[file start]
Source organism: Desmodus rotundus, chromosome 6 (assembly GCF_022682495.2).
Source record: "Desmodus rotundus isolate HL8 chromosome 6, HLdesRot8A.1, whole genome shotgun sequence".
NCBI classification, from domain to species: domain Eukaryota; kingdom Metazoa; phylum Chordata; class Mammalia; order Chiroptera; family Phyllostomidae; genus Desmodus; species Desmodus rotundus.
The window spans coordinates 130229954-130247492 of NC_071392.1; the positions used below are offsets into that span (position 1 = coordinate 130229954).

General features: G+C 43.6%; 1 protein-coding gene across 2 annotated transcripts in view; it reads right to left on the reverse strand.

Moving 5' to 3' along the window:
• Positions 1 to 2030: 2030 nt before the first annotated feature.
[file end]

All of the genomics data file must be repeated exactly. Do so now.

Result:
Source organism: Desmodus rotundus, chromosome 6 (assembly GCF_022682495.2).
Source record: "Desmodus rotundus isolate HL8 chromosome 6, HLdesRot8A.1, whole genome shotgun sequence".
NCBI classification, from domain to species: domain Eukaryota; kingdom Metazoa; phylum Chordata; class Mammalia; order Chiroptera; family Phyllostomidae; genus Desmodus; species Desmodus rotundus.
The window spans coordinates 130229954-130247492 of NC_071392.1; the positions used below are offsets into that span (position 1 = coordinate 130229954).

General features: G+C 43.6%; 1 protein-coding gene across 2 annotated transcripts in view; it reads right to left on the reverse strand.

Moving 5' to 3' along the window:
• Positions 1 to 2030: 2030 nt before the first annotated feature.